Most of us would do well to delay getting married until we are established on a career path. Then we should delay having children until we are sure we’re prepared for the challenges of raising a family. While we’re meeting our responsibilities as parents, we must remember to maintain a strong, loving relationship with our spouse.
I cannot do better than
repeat Joseph Campbell’s admonition: “Follow your bliss.”
Seek work that you love
and do it.
I do not agree, although I did until I had worked many years. Find work that you love, as long as you can earn enough to provide for your family and a reasonably comfortable retirement. Those who persist in believing wealth brings happiness are to be pitied.
We have a duty to share our assets with those less fortunate. Without faith in the basic goodness of human beings, how can we live?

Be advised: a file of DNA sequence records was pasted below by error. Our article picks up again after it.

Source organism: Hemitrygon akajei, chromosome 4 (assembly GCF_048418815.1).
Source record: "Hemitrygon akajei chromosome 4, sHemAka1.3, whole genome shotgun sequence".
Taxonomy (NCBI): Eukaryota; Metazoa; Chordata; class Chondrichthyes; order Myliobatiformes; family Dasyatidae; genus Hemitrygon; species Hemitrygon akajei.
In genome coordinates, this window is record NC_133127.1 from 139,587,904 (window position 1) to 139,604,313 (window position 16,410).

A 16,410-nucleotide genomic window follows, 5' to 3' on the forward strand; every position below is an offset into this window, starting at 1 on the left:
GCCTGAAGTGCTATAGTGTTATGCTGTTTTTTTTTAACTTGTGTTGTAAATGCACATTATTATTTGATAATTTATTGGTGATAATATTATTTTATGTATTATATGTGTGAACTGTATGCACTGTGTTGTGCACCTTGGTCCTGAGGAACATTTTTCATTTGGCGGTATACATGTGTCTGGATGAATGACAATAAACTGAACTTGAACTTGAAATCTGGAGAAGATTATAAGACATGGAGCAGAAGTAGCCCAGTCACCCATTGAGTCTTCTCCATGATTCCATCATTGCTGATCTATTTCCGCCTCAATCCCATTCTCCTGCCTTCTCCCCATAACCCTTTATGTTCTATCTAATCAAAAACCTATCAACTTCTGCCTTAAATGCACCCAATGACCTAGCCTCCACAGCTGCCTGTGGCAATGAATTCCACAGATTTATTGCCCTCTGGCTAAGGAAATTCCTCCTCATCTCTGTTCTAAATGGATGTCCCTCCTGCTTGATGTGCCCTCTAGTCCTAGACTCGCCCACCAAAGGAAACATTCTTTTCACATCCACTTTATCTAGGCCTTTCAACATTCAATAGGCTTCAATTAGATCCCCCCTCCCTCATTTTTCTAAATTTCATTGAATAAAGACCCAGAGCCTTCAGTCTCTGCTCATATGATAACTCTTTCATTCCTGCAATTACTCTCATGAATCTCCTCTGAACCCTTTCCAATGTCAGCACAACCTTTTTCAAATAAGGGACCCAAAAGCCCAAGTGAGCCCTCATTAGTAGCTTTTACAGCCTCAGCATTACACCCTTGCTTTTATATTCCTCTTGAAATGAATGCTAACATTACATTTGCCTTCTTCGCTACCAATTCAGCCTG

I developed a profound respect for the necessity of perseverance to achieve success. I came to appreciate more and more Churchill’s admonition to “never give up.” To succeed, we must keep working out solutions to problems that so often seem unsolvable.
A successful leader must be a champion delegator. I wish I had spent more time mastering this all-important skill.
When work becomes too difficult and no longer brings pleasure, it’s time to retire. Become a mentor to the young and stay a loving friend to your spouse. Listen to your physicians.
At 25, I had no idea how much joy was possible in raising happy, successful children. I did not realize how difficult it would be, either.
The key turning point in my professional life was leaving a fairly successful business career to pursue a doctorate in organizational behavior and management. I wanted to teach, do research, and consult — and I was able to do all three.